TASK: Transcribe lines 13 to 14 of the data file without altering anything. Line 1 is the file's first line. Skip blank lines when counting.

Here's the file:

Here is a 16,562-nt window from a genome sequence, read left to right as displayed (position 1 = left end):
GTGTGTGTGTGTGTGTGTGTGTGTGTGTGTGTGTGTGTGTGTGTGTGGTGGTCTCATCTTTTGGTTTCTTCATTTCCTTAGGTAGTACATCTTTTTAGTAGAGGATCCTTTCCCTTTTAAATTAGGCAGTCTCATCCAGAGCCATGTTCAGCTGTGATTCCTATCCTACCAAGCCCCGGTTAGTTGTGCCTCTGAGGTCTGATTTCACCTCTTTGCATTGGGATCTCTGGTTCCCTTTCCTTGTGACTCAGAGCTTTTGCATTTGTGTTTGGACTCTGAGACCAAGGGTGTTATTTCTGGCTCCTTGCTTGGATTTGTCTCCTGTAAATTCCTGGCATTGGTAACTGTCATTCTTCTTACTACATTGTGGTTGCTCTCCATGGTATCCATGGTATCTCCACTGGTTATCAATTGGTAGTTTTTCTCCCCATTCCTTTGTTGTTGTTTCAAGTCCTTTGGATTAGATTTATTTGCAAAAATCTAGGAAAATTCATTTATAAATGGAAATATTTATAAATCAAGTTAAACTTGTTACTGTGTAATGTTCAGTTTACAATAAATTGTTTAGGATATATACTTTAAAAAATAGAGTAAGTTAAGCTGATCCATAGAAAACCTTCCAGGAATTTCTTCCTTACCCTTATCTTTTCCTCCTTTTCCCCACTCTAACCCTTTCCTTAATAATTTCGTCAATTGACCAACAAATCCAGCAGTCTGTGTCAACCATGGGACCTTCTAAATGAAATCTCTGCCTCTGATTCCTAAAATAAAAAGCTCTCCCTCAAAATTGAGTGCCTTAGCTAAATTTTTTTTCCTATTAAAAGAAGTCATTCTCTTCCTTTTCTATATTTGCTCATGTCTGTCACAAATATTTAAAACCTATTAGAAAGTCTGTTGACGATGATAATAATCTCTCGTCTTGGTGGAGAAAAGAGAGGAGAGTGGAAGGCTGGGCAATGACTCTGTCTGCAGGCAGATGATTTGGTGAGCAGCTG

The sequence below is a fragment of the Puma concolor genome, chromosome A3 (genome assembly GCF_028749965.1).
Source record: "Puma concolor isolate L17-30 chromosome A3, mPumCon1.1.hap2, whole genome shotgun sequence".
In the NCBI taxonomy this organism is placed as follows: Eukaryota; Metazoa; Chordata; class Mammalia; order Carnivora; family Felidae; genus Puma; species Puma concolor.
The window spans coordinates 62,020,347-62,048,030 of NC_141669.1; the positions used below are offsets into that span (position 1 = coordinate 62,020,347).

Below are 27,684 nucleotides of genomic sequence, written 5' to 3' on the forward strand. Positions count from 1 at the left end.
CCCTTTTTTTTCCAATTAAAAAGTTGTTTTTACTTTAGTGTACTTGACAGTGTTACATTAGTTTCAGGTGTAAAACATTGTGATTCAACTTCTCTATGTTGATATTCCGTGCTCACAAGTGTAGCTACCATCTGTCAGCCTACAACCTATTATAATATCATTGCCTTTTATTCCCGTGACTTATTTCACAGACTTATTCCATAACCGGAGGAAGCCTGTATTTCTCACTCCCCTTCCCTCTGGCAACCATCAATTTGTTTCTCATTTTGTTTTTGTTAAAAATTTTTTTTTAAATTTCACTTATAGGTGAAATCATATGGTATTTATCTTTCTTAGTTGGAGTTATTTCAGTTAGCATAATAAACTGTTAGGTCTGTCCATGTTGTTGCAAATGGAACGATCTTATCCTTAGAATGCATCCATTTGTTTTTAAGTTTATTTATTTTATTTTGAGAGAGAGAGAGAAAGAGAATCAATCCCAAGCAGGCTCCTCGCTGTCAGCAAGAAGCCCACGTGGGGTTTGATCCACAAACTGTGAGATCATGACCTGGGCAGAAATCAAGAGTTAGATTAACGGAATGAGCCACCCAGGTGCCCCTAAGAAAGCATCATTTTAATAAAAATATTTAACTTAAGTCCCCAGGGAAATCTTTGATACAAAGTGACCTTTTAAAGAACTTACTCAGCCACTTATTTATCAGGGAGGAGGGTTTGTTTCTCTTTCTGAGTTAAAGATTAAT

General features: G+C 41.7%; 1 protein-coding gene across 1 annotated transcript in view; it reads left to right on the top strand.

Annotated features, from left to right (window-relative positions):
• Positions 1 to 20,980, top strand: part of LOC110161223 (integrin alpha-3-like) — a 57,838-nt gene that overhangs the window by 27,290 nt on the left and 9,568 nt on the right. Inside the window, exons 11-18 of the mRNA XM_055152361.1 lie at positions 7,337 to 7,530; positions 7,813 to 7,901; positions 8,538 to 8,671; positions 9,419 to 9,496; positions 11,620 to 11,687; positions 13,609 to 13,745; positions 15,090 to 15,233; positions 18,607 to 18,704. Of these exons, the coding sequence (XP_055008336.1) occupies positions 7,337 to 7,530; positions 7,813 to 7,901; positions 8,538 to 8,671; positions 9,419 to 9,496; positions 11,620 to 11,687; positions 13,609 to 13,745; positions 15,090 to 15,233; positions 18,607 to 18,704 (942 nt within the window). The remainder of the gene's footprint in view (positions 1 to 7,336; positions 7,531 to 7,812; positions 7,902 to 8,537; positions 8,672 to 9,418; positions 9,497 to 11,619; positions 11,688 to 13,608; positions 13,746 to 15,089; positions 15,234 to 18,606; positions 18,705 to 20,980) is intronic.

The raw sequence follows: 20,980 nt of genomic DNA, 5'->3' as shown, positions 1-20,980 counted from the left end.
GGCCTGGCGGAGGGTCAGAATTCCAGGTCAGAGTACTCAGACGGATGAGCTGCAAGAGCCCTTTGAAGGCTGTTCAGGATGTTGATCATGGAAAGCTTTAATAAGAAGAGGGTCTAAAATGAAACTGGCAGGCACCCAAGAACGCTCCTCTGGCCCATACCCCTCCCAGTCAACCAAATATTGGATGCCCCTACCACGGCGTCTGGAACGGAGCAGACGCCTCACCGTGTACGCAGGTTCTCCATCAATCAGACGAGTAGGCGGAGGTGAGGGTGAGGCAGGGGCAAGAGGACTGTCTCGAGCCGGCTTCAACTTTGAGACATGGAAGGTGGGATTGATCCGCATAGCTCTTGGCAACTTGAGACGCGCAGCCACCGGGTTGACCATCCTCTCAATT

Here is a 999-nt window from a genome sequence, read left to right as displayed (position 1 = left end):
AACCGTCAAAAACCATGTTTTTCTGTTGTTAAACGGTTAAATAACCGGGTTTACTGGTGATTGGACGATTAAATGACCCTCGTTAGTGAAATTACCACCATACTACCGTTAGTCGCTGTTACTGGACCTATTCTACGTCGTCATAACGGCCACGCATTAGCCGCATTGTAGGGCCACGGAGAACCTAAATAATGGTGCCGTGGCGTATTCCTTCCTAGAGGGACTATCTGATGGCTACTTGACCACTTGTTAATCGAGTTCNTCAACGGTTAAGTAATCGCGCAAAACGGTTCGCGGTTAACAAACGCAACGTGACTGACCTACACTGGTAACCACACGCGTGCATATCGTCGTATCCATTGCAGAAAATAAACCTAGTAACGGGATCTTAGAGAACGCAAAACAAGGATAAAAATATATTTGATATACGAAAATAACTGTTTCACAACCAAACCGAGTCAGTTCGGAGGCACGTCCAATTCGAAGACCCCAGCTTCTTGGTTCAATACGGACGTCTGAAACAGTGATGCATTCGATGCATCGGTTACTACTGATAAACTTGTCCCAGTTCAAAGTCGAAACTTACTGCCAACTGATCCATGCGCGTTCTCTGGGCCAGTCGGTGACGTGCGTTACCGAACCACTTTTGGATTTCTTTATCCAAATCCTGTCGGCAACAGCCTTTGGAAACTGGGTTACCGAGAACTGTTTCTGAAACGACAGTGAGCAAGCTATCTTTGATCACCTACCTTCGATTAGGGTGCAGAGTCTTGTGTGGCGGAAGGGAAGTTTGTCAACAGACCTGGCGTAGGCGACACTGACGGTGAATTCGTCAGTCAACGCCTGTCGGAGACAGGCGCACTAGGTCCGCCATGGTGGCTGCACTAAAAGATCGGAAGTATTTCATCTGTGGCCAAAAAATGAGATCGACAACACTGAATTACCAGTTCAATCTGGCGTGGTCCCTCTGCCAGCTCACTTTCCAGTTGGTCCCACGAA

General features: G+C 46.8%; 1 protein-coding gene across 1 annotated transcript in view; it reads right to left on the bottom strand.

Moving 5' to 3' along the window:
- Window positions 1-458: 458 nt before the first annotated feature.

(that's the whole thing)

GGCCTGGCGGAGGGTCAGAATTCCAGGTCAGAGTACTCAGACGGATGAGCTGCAAGAGCCCTTTGAAGGCTGTTCAGGATGTTGATCATGGAAAGCTTTAATAAGAAGAGGGTCTAAAATGAAACTGGCAGGCACCCAAGAACGCTCCTCTGGCCCATACCCCTCCCAGTCAACCAAATATTGGATGCCCCTACCACGGCGTCTGGAACGGAGCAGACGCCTCACCGTGTACGCAGGTTCTCCATCAATCAGACGAGTAGGCGGAGGTGAGGGTGAGGCAGGGGCAAGAGGACTGTCTCGAGCCGGCTTCAACTTTGAGACATGGAAGGTGGGATTGATCCGCATAGCTCTTGGCAACTTGAGACGCGCAGCCACCGGGTTGACCATCCTCTCAATT

Here is a 999-nt window from a genome sequence, read left to right as displayed (position 1 = left end):